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The Effects of Estrogen on Mood

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Any woman not taking hormonal contraceptives goes through a natural monthly cycle. After her first period, she begins producing a stream of estrogen. Mid-cycle, which is during and around the time of ovulation, estrogen levels suddenly spike and then drop just as dramatically. For the rest of the month, this level simply ebbs and flows.

The effect of estrogen on mood is often vastly underestimated. Reproductive hormones can be responsible for a whole host of mood disorders, including post-partum depression, manic-depressive behaviors, and premenstrual disorder. Unfortunately, what often happens when these conditions are discussed openly is that they are dismissed with a joke about “that time of the month.”

Of course, the emotional roller coaster that women experience on an everyday basis does not usually warrant medical or therapeutic intervention. But it still impacts our daily lives and the way we relate to others, and can teach us a lot about our behavior if we choose to listen.

In general, during the time when a woman is fertile (before and during ovulation) she will be more friendly, motivated, energetic, and positive. Those who are aware of their period of ovulation often plan to work on big projects or schedule more social events during this time.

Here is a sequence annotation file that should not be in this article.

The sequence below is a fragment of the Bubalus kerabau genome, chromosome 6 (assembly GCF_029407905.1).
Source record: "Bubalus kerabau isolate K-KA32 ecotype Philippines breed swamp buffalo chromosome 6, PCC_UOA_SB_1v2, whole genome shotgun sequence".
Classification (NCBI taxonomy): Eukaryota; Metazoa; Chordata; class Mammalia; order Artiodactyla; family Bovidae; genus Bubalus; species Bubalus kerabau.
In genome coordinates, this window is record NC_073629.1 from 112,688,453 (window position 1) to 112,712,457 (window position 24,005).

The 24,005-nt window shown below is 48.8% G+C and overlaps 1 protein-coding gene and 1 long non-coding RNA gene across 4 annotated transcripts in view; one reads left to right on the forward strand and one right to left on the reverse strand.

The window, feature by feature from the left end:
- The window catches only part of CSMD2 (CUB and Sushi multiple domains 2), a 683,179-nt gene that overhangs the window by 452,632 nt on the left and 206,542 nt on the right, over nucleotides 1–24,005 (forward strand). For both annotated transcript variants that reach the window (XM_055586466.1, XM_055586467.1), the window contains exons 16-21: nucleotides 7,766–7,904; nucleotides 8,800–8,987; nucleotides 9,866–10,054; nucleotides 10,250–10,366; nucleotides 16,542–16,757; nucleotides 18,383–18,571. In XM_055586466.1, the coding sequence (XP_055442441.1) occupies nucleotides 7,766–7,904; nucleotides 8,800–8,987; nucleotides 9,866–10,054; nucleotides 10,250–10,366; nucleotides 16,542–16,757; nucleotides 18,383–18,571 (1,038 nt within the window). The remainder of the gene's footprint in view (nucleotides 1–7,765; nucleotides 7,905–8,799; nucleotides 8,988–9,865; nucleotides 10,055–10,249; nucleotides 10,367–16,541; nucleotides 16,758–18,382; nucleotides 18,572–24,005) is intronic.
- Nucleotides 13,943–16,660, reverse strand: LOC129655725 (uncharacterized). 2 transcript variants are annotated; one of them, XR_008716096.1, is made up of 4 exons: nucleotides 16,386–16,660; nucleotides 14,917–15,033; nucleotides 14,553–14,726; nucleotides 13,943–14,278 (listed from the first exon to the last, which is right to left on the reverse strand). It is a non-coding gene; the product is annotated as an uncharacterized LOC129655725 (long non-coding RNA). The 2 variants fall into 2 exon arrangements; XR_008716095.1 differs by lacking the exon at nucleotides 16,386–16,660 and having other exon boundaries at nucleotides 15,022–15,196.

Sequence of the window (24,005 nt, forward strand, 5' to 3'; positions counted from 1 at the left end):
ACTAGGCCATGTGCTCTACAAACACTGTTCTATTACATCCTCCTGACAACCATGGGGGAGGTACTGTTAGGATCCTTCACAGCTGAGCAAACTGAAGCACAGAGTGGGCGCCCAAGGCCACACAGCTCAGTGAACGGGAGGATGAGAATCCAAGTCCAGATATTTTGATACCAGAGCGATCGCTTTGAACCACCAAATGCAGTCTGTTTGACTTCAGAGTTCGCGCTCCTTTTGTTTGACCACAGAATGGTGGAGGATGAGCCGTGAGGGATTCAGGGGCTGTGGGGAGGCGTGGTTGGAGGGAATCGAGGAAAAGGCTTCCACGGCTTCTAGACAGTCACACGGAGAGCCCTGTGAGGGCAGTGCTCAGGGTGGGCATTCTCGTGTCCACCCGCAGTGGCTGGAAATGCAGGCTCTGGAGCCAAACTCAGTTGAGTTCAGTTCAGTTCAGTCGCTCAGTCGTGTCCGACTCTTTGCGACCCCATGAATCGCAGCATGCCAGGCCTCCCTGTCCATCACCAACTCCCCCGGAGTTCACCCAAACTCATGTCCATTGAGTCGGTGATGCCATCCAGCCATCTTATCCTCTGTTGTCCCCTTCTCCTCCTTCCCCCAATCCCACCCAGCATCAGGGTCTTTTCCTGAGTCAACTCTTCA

During the days before and during her period, a woman will often experience the opposite emotions. She will feel more private and calm. She may think that her current responsibilities are overwhelming, and will be more prone to procrastination. She may also lack the energy to engage in outgoing social situations.

Throughout the rest of the month, estrogen levels rise and fall gradually. Without a drastic change in hormones, most women feel stable and grounded. They are a good mix between the two poles.

By examining your monthly cycle in this way, you can use your moods to your advantage instead of being teased because of them. In order to do this most effectively, I encourage you to chart your fertility and determine exactly when you are ovulating, fertile, and infertile.

When I first started charting my fertility, I was stunned at the relationship between my emotions and my cycle.

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We value and respect our HERWriters' experiences, but everyone is different. Many of our writers are speaking from personal experience, and what's worked for them may not work for you. Their articles are not a substitute for medical advice, although we hope you can gain knowledge from their insight.

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